Scotch-Irish-L ArchivesArchiver > Scotch-Irish > 1998-03 > 0889807521
From: "Dorothy Chance" <>
Subject: Re: resonating etc.
Date: Fri, 13 Mar 1998 10:45:21 -0600
One of the most humiliating experiences of my life came as a teenager
exploring the world around me, 'visiting' a congregation given to religious
practices I did not at all understand. When I realized that I was
"watching" human brothers and sisters as if I were at a zoo beholding an
alien species with some amusement, I was (in Presby parlance, I believe,)
'convicted.' Close to 60 years later, the thought still gives me the heebie
jeebies. (Try that one, old world!)
So, intellectually I applaud those of us who would open arms wide for
everyone to enter; emotionally I cringe at the thought of religious peeping
tomism. For, after all, we of all peoples are products of very strongly
held, highly personal belief systems that mattered deeply to our forebears,
regardless of our current estimation of the validity of some of the tenets.
There is something about "watching" that threatens respect, I think.
From: Edward Andrews <>
To: JRose10700 <>
Date: Friday, March 13, 1998 5:12 AM
Subject: Re: resonating etc.
>> In a message dated 98-03-12 20:46:30 EST, you write:
>> << 'll never forget the look
>> of hurt and uncomprehension on my 11 year old daughter's face when she
>> was refused communion at St. Patrick's in NYC. We're Christians, who
>> worship in a Methodist congregation and are used to the celebration of
>> an open communion table. >>
>> "Closed communion" - which Catholics as well as many Protestant churches
>> practice, can be a complexity to explain.
>> I am of the belief that anyone who shares the samve views about the
>> Eucharist should be able to partake.
> I find this view - which of course is the official teaching of the
>Roman Church, and justification for closed Communion somewhat at odds
>syncratic views in the post which began this discussion.
> For some years the Iona Community have been arguing that when Mass is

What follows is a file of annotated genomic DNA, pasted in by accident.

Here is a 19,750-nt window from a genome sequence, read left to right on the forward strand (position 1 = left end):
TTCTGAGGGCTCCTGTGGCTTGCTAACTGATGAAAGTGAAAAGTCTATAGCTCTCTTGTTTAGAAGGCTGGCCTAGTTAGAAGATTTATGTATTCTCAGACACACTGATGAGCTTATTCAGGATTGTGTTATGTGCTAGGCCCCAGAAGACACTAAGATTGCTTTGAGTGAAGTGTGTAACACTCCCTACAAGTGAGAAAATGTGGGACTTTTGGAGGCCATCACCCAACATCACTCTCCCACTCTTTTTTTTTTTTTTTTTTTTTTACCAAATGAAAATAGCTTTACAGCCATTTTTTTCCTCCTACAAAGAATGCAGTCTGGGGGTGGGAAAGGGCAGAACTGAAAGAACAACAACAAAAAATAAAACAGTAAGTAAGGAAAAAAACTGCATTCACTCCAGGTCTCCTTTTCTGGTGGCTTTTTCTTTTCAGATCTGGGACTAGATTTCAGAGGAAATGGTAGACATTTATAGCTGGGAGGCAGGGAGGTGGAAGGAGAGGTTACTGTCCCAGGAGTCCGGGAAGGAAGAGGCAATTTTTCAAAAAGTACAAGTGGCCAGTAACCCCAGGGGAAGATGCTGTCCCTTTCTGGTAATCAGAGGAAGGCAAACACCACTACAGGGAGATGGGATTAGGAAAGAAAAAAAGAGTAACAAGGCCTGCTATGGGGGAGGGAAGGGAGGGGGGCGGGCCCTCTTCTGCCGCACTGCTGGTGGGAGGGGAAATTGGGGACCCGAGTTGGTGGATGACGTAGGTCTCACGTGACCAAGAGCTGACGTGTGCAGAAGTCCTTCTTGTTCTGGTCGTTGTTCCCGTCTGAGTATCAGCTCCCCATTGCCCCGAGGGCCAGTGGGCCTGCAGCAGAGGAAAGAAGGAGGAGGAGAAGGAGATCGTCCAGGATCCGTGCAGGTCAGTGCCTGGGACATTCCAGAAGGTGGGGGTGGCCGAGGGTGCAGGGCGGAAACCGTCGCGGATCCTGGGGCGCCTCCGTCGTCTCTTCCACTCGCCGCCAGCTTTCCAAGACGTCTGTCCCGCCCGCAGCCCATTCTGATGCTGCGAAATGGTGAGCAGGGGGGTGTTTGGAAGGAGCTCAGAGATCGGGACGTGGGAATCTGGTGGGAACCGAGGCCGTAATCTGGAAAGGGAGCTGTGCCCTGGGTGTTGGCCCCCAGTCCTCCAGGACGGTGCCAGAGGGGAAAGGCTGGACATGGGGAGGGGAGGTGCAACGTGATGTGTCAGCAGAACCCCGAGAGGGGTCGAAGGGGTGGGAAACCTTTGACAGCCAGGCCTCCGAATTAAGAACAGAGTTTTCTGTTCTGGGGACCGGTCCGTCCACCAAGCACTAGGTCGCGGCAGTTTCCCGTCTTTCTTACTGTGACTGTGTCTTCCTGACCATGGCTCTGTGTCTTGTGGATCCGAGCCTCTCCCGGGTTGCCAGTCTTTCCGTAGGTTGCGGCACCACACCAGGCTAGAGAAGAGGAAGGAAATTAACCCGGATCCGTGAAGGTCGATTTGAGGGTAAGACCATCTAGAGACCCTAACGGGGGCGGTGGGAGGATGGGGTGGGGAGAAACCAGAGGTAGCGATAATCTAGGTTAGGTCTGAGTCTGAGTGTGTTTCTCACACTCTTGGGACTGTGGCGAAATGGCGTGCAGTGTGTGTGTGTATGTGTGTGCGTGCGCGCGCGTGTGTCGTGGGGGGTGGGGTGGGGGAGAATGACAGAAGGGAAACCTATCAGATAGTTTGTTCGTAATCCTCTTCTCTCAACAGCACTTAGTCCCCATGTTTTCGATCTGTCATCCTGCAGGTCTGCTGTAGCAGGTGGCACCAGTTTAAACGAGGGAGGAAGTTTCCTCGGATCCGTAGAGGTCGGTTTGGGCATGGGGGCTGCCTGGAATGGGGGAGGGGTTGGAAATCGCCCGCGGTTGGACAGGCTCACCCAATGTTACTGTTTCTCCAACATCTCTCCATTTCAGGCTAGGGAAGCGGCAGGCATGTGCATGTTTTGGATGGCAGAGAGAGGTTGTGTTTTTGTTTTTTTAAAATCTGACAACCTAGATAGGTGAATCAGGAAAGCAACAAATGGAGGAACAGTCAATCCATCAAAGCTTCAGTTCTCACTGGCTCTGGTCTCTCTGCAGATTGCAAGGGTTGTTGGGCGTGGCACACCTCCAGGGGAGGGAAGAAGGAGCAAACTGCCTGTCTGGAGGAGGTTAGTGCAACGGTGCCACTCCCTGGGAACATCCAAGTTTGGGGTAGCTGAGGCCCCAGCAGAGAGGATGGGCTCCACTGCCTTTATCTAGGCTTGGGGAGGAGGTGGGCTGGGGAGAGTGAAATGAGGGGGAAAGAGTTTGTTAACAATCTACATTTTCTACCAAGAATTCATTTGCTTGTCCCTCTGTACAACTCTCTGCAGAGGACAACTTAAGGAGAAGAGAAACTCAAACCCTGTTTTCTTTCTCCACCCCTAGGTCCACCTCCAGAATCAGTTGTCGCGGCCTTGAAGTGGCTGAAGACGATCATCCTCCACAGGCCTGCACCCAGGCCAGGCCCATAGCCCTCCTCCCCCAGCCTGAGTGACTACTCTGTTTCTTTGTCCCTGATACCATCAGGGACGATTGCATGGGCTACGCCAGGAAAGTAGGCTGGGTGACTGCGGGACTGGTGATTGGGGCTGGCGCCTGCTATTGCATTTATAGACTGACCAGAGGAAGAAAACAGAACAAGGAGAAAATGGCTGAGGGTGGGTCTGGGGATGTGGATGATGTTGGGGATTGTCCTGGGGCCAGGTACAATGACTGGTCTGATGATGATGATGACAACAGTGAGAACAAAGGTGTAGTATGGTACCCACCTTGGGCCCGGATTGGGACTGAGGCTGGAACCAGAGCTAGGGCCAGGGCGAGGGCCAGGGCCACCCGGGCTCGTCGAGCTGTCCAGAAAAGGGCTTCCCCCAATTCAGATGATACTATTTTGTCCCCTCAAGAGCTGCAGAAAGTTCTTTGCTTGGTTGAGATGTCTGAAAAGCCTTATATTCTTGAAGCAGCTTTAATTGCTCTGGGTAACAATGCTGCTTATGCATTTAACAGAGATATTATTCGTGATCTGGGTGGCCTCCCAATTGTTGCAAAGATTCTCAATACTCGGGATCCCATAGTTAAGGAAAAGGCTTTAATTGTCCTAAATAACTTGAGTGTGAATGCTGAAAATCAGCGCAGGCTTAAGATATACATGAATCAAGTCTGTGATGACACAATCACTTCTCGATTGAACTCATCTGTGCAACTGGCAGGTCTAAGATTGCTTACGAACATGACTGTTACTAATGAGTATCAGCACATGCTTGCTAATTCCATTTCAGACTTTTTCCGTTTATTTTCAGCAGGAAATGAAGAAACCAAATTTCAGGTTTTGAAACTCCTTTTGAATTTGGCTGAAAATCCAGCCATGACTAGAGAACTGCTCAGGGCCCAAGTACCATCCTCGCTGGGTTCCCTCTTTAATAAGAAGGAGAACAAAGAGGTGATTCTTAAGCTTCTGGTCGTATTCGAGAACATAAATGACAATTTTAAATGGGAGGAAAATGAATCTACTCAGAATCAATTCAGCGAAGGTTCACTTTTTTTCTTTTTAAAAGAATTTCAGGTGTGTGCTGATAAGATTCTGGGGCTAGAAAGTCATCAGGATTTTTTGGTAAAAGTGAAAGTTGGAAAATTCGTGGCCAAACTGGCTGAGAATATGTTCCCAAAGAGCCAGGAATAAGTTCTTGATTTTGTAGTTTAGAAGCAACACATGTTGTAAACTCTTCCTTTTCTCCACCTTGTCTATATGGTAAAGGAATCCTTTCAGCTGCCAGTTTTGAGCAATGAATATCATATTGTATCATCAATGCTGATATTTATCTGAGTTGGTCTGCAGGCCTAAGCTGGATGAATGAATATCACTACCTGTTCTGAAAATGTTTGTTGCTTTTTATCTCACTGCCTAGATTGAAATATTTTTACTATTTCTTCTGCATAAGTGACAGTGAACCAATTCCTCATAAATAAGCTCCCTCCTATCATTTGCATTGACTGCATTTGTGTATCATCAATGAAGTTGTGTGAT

>celebrated in Iona or at events like the Haddington Pilgrimage, there
>should be an open Communion. The reply has always been that unless you
>believe what we believe then you cannot receive. It is as much a
>matter of discipline as doctrine.
> As one who was at both what was alleged to be the first Mass said in
>the Abbey grounds, and then in the Abbey itself since the Reformation,
>I have watched this discussion with keen interest.
> Back in 1966 the Abbey in Iona was under an interdict, It was against
>Church law for a priest to say mass there. However two priests, who
>were not from the Diocese decided that they would do it, and as the
>terms of the deed under which the Abbey is held makes it necessary for
>the premises to be made available for the exercise of Worship of any
>branch of Christ's Church, we facilitated their service.
> At that time the Communion celebrated regularly in Iona was
>according to the rite of the Church of Scotland. It was an open table,
>and on occasions I either served Roman Catholic Priests, who were
>receiving, or were aware of Roman Catholic Priests being present who
> In my present charge, I make a point in using the formula
>"This is the Table of the Lord, not the Table of any one Church, we
>therefore invite those baptized into Christ in any tradition to join
>with us in this Christ's gift to His Church".
> It is not however for us to criticize those who for whatever reason
>do not feel able either to join with other people at a Eucharistic
>celebration, or who do not feel able to extend eucharistic hospitality
>to others. These issues are between them and God.
> At the same time, I would have little sympathy for those who seek to
>intrude into the rites of any other faith without making enquiries as
>to whether or not they are welcome. We do not walk into other people's
>houses and expect to be able to sit down for a meal with them. If they
>invite us in, that is fine, but we are guests.
>The fact that my Theology would claim that I am part of the one family
>of Christ, does not entitle me to intrude into the domestic
>arrangements of those who do not have the same view.
> The parents of the child who was refused communion must accept
>responsibility for not only the event, but also the consequences.
> In the Temple in Jerusalem, at the boundary between the Court of the
>Gentiles and the Court of the Women there were notices which said
>words to this effect (I can't be bothered looking up the reference)
>Gentiles who are found past this point will be responsible for their
>own death which they will have caused.
> It may not be an attitude which we resonate with. It is however one
>that we have to accept historically happened.
>St Nicholas Buccleuch Parish Church Dalkeith
>Visit our Web site
|Re: resonating etc. by "Dorothy Chance" <>|